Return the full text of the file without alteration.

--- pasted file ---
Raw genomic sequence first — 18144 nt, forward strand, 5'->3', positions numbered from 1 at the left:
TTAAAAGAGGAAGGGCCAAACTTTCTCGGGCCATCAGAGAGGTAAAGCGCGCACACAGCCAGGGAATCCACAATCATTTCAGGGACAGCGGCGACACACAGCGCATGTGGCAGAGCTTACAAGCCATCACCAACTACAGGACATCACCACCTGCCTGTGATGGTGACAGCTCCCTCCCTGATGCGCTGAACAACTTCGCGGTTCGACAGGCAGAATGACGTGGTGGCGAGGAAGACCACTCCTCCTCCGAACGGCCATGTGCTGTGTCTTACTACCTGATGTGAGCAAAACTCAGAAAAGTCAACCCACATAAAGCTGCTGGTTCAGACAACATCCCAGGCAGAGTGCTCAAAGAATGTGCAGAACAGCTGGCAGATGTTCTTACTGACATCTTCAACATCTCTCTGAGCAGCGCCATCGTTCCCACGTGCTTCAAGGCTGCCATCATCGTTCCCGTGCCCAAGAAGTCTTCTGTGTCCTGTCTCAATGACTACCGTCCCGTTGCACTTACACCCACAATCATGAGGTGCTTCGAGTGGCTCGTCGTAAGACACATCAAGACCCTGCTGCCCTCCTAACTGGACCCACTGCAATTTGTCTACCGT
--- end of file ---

Raw genomic sequence first — 18144 nt, forward strand, 5'->3', positions numbered from 1 at the left:
TTAAAAGAGGAAGGGCCAAACTTTCTCGGGCCATCAGAGAGGTAAAGCGCGCACACAGCCAGGGAATCCACAATCATTTCAGGGACAGCGGCGACACACAGCGCATGTGGCAGAGCTTACAAGCCATCACCAACTACAGGACATCACCACCTGCCTGTGATGGTGACAGCTCCCTCCCTGATGCGCTGAACAACTTCGCGGTTCGACAGGCAGAATGACGTGGTGGCGAGGAAGACCACTCCTCCTCCGAACGGCCATGTGCTGTGTCTTACTACCTGATGTGAGCAAAACTCAGAAAAGTCAACCCACATAAAGCTGCTGGTTCAGACAACATCCCAGGCAGAGTGCTCAAAGAATGTGCAGAACAGCTGGCAGATGTTCTTACTGACATCTTCAACATCTCTCTGAGCAGCGCCATCGTTCCCACGTGCTTCAAGGCTGCCATCATCGTTCCCGTGCCCAAGAAGTCTTCTGTGTCCTGTCTCAATGACTACCGTCCCGTTGCACTTACACCCACAATCATGAGGTGCTTCGAGTGGCTCGTCGTAAGACACATCAAGACCCTGCTGCCCTCCTAACTGGACCCACTGCAATTTGTCTACCGT